Conventional publishers like money too. Thus they make business decisions about whether or not to buy an author’s next book depending upon how well said author’s present book is selling. This is what we call The Numbers, and The Numbers loom large for all of us ink-stained, er, toner-stained, um, electron stained(?) wretches.

And there you have my origin story for the one-third of the Twelve Kingdoms series that did see daylight. But before I leave, I’d like to share one last anecdote with you. It’s about how sometimes real life is even better than fantasy for sending our expectations toppling.

Picture it (again): It’s now the 1980s and the first three of the Twelve Kingdoms books have been published. Having found and harnessed my Inner P.T. Barnum, I have thrown myself into the wonderful world of self-promotion by setting up signings throughout the still-thriving world of brick-and-mortar bookstores. Telling you about some of the hilarious/cringe-y things I experienced at such events would take a whole ‘nother article, but I think I’ll pass on that.

The Water King’s Laughter (Avon Books, October 1989). Cover art by Keith Parkinson

Instead, let’s see me behind my table in front of a bookstore in a large shopping mall very near a city with a significant number of Navy and Coast Guard members.

Wouldn’t you know it, here come a couple of nice young men who are in uniform. One looks at the books displayed on my table and says (more or less, it being that long ago), “You know, I read The Witchwood Cradle, and I’ve got a bone to pick with you.”


My mind freezes in panic because that book contained a battle scene. The closest I ever got to a battle was Nope. I did my research and then I did my best to make that scene work, but here’s a man who has studied of not experienced battle about to tell me exactly how badly I loused up a key scene in the book and there is nothing I can do except smile and pray for the floor to open up and swallow me in my humiliation.

I smiled. Weakly. I said, “What’s that?”

(Spoiler Alert off the starboard bow, folks! That is, if you can ever find the book in question nowadays.)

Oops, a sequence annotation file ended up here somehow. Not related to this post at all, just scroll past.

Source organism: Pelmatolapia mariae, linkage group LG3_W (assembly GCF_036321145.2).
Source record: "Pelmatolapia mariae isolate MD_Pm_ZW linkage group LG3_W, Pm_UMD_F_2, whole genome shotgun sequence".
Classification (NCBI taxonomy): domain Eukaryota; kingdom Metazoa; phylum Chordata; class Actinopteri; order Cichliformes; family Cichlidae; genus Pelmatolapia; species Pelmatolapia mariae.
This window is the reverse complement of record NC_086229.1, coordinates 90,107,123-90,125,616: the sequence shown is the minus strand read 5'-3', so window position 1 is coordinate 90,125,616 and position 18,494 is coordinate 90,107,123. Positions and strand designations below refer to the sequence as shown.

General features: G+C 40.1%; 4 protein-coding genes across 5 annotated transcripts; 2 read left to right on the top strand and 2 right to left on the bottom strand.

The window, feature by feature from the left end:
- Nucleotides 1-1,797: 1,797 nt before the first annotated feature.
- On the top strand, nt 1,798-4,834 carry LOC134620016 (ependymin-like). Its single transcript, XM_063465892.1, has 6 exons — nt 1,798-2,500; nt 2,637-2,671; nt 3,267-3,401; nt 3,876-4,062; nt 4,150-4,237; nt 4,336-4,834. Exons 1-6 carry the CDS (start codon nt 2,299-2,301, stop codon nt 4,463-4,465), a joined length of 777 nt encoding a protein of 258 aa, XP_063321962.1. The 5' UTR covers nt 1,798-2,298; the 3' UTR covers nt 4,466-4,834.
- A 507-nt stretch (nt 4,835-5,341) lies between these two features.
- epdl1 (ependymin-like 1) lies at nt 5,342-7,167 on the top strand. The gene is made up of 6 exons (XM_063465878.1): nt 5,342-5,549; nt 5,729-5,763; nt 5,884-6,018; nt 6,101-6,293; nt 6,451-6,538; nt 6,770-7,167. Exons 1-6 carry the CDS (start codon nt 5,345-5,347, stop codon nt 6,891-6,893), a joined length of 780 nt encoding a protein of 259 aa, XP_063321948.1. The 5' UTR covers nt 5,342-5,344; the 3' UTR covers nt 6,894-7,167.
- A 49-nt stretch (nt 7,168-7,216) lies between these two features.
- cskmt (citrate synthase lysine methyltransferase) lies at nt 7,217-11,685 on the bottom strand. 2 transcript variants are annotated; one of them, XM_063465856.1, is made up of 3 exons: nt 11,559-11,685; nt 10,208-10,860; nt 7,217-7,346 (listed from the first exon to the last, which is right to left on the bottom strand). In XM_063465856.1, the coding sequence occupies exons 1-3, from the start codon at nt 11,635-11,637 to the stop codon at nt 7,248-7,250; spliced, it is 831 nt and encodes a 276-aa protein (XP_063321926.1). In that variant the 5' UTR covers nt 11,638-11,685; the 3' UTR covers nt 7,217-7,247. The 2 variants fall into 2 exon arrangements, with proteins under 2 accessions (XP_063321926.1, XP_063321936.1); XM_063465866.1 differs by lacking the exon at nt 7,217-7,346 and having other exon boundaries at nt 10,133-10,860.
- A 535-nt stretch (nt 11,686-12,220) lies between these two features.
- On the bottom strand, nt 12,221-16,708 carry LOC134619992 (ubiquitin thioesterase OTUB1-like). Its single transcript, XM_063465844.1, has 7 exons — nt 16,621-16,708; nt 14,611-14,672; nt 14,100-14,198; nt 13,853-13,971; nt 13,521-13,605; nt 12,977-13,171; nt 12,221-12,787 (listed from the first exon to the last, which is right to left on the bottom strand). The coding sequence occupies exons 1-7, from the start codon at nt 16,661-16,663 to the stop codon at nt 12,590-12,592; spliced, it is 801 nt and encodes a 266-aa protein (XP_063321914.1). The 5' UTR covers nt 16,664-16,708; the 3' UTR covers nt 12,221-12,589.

To which he replied, “Why did you let her [the heroine] marry him [the villain]? She was too good for him!”

After I picked my jaw up off the floor, I realized that the best bits of life, like the best bits of reading or writing books, mean encountering something you weren’t expecting, which is even better if it’s something that knocks your former assumptions all of a heap and vastly improves the way you view, well, just about everything.

It can even make every time a wondrous first time. Enjoy it for what it is, not what you assumed it had to be, and do it with all your heart.

Nebula Award winner Esther Friesner is the author of numerous novels and short stories, including the Princesses of Myth series, the Chronicles of the Twelve Kingdoms, and the Majyk trilogy. Educated at Vassar College and Yale University, she is also a poet, a playwright, and the editor of several anthologies. She is married, is the mother of two, harbors cats, and lives in Connecticut.

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Eugene R.

So sorry to read that your shameful literary career has barred you from local dives and pool halls. Maybe bringing a few copies of Chicks in Chainmail will get you in the door? We can but hope.

Nice to read of your literary influences Peter Beagle and James Branch Cabell, even if some banning happened to them, too. Hmm, I detect a pattern! My monthly sf/f group will be Skypeing about Jurgen next month, so I trust that our members will be up to the challenge of suppressing vice should we find it.

Joshua Moore

I picked up Mustapha and his Wise Dog based off the recent review on this site. I have not had a chance to crack it yet (mostly because I left it on my desk at work) but am happy to see the author is still active and curious. I miss browsing the shelves of book stores before the Big Nasty corporation bought out everyone. I miss and reminisce for those days along with you.

Have you thought about getting the rights back? Their are smaller publishers around that would probably let you finish out the series. Just a thought.

Seeing you write for Blackgate brought a smile to my face as I read it along with my morning coffee. Thank you for contributing.